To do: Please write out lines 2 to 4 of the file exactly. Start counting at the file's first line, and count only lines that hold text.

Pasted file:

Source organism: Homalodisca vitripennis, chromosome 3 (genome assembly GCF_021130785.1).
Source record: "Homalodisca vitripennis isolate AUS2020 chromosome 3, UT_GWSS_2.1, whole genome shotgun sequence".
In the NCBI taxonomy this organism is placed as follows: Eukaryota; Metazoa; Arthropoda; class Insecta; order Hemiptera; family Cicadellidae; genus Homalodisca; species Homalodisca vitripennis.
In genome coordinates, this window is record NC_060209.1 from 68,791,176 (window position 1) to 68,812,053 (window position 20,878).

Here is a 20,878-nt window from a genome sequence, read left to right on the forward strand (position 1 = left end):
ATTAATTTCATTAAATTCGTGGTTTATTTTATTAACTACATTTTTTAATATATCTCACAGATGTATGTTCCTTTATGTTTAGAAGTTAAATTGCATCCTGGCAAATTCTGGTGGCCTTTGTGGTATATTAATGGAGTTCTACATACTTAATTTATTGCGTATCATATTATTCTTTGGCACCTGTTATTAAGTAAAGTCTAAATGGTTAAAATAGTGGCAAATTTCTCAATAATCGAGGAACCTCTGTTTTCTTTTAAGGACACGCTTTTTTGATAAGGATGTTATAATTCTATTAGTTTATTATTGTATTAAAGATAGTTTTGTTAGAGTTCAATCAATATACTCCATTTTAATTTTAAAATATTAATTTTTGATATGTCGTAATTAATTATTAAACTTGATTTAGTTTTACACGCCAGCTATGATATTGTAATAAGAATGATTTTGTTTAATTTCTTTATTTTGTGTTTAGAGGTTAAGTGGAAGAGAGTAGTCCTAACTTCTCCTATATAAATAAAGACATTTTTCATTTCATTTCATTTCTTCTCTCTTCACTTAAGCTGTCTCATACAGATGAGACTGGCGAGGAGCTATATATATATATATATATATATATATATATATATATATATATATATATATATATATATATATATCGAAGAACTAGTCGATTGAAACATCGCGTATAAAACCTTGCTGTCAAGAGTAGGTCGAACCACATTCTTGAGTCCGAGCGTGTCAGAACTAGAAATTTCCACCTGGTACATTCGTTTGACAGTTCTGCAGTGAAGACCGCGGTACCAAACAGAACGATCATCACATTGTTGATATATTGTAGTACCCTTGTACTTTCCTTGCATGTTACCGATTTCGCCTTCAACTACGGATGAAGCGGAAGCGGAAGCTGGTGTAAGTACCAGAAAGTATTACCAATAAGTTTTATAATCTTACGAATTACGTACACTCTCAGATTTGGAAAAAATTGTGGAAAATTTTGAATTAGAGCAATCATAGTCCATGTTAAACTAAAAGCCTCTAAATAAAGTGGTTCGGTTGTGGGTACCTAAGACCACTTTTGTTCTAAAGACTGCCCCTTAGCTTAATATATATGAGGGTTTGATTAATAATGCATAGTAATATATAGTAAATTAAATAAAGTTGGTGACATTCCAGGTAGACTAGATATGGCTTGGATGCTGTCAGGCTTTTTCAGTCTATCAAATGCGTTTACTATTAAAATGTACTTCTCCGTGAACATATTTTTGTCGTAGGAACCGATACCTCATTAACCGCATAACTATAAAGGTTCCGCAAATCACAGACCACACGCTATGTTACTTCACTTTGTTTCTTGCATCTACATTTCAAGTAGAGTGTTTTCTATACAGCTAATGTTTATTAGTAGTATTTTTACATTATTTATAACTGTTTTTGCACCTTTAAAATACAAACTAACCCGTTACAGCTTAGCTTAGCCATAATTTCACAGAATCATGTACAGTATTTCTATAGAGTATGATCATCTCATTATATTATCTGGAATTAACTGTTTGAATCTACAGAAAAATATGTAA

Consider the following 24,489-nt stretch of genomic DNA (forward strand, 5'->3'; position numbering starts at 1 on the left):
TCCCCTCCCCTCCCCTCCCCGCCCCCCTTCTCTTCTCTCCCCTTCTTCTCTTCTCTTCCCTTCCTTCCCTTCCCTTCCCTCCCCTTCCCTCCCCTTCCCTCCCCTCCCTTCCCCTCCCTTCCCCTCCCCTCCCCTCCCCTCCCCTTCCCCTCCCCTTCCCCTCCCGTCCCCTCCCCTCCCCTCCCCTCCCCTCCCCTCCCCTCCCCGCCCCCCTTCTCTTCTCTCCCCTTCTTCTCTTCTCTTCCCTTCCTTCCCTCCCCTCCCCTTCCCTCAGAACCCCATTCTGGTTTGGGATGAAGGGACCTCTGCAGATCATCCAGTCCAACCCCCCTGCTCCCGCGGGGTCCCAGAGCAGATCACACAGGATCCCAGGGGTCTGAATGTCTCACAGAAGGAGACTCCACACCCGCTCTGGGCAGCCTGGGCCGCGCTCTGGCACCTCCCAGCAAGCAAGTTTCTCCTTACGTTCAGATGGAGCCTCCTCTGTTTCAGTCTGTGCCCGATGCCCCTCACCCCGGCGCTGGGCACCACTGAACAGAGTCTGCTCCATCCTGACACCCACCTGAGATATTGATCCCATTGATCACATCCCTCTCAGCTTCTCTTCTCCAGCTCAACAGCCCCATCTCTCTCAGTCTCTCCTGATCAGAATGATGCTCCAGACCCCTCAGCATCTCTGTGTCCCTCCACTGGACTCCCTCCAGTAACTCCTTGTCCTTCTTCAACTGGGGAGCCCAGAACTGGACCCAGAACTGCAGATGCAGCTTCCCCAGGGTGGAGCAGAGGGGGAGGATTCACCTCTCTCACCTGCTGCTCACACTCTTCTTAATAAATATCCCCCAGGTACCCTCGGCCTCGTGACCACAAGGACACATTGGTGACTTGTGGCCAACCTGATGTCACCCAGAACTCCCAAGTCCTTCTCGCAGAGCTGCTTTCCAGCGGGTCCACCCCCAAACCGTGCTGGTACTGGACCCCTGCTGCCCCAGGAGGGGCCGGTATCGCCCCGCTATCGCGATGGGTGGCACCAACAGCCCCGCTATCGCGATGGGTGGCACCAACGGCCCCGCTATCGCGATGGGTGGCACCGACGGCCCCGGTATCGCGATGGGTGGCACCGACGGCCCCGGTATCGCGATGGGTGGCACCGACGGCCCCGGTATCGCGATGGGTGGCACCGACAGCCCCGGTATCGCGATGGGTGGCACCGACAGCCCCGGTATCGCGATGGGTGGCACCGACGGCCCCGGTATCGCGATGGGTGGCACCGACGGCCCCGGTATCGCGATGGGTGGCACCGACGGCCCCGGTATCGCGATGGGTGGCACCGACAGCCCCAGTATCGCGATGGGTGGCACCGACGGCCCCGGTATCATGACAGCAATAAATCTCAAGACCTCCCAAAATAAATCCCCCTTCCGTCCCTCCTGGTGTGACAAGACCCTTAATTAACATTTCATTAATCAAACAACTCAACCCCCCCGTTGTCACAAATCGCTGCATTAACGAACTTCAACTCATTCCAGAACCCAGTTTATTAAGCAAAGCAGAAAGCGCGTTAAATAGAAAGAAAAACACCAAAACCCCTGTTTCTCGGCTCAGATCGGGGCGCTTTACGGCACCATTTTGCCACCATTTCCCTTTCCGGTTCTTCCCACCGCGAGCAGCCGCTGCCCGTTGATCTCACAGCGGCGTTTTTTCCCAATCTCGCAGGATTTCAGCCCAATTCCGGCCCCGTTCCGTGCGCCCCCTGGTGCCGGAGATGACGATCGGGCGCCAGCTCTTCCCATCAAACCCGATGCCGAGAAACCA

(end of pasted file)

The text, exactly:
Source record: "Homalodisca vitripennis isolate AUS2020 chromosome 3, UT_GWSS_2.1, whole genome shotgun sequence".
In the NCBI taxonomy this organism is placed as follows: Eukaryota; Metazoa; Arthropoda; class Insecta; order Hemiptera; family Cicadellidae; genus Homalodisca; species Homalodisca vitripennis.
In genome coordinates, this window is record NC_060209.1 from 68,791,176 (window position 1) to 68,812,053 (window position 20,878).